• Full relaunch: In early 2016, we aim to roll out the redesign on Philly.com.
  • Continuous improvement: Relaunch is only the beginning of an ongoing cycle of listening and fine-tuning.

Always be redesigning

Throughout the process we’ll be seeking feedback and incorporating this feedback into the site. We know we’ll make mistakes, and we hope that introducing changes gradually and listening to users along the way will reduce the number and impact of these mistakes.

I tell colleagues that if we get this right, it could be the last redesign we do. That’s probably overly optimistic, but it’s definitely an aspiration.

Through this effort and our collaboration with two world-class locally-based design partners — Happy Cog and Superfriendly — we are building the necessary skills and product culture to begin a continuous design process that we hope will take us far.

We know that users’ expectations are not standing still, so neither can we.

News

We’re teaming up with Happy Cog + SuperFriendly

We aim to offer a great news experience wherever our users are — which, increasingly, is on mobile devices. That’s a key reason why we’re setting out to redesign Philly.com: We want the site to be as complete and full-featured on your smartphone as it is on your PC. (And we’re going to make it look and work better on all devices while we’re at it.)

Redesigning a website as complex as Philly.com in a legacy-media organization such as ours is no easy task. We knew we’d need some outside help for this heavy lift, and we wanted a partner we could learn a lot from in the process.

We spoke with a number of accomplished web design firms from across the country, but in the end we found the best fit right here in our backyard. We’ve chosen to collaborate with two Philadelphia-area companies over the coming months on the redesign of Philly.com: Happy Cog, a longstanding leader in digital design, and SuperFriendly, an innovative design studio led by Dan Mall.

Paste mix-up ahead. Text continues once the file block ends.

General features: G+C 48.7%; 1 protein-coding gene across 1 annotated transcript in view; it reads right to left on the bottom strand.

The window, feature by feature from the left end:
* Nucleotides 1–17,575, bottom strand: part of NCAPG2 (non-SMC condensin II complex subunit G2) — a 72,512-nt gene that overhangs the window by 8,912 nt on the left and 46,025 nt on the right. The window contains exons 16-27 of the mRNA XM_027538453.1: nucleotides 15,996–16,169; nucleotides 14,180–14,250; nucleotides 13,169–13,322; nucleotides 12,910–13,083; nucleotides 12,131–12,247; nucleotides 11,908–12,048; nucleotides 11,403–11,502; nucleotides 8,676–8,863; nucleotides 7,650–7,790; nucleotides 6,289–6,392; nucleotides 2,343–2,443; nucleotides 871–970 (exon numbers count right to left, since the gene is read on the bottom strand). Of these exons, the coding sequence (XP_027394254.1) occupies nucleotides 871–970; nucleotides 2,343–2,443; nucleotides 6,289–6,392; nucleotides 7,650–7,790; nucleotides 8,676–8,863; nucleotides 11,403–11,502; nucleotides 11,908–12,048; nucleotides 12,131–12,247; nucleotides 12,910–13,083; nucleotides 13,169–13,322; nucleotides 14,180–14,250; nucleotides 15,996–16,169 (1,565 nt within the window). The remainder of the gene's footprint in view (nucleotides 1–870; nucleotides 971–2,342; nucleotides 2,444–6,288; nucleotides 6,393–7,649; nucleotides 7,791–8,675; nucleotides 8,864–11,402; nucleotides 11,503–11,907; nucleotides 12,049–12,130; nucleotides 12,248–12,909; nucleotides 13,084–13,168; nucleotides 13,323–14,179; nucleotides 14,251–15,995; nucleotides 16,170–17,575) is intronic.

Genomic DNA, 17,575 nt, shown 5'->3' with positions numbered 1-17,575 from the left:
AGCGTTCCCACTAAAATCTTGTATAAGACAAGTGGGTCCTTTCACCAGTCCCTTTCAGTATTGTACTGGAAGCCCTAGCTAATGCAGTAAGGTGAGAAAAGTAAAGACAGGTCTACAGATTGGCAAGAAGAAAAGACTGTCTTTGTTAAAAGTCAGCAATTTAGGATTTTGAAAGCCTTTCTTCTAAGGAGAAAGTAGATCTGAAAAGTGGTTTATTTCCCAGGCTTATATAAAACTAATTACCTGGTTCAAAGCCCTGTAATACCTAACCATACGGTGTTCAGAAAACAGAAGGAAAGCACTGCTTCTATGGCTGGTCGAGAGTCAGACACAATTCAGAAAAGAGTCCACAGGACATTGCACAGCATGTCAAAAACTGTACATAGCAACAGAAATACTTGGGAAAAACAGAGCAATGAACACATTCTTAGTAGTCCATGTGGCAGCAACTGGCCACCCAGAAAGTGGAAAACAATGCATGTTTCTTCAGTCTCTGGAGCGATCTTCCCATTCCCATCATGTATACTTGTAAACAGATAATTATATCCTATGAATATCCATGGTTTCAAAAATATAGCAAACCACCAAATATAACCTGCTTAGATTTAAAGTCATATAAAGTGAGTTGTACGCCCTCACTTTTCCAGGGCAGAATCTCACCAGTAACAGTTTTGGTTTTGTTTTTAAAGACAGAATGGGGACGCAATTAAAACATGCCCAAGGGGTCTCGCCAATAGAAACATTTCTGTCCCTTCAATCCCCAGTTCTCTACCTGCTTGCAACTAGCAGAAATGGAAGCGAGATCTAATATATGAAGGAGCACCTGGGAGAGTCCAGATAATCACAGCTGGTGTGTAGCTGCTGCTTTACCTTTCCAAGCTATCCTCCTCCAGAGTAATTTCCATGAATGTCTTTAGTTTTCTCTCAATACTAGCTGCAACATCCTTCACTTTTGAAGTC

I’m excited to see what these two groups bring to this effort, and I promise we’ll keep you posted on our progress and give you opportunities to share feedback here at beta.philly.com. (Meanwhile, feel free to take our survey and let us know what you think about Philly.com today. And if you want to join our digital product and technology teams and contribute from the inside, check out these newly posted jobs.)

More information on our collaboration with Happy Cog and SuperFriendly is available in this press release.

News

We’re looking for some tech stars

As part of our effort to build a better Philly.com, we’re recruiting for a few positions on our product and technology teams:

If you’re interested in helping to power the digital transformation of a storied Philadelphia institution*, and you meet the qualifications of one of these positions, please forward a résumé and cover letter to jobs@phillynews.com.

*Philly.com is the digital home of The Philadelphia Inquirer, with roots dating back to 1829, and the Philadelphia Daily News, founded in 1925.

Talk to us

Help us build a better Philly.com

Over the coming months, we’re setting out to build a better Philly.com. We’d like your help.

Take this short survey to tell us what you think of the site today. In return, you’ll have our gratitude and the good feeling of having helped a storied local media institution (with roots dating back to 1829) in its ongoing digital transition.

And stay tuned here for news on our digital products and how we’re working to evolve and improve them.

News

Find us at BarCamp

Welcome to beta.philly.com, where we will be talking about our ongoing efforts to improve Philly.com and seeking feedback from you. We hope you’ll let us know how we’re doing.

We’ll be at BarCamp NewsInnovation at Temple University’s School of Media and Communication on Saturday, May 2. Say hi in person, or follow us on Twitter at @phillydotcom!

Update: Thanks to all who shared ideas, insights and questions in my BarCamp session. Here are the slides I prepared. -EU

Talk to us

Open thread

Got a gripe? Suggestion? Maybe even a compliment? Let us know in the comments here. We’ll keep an eye on what’s said here as we work to prioritize improvements to Philly.com. If you have a question or comment about our editorial coverage or want to report a problem, please use our feedback page instead.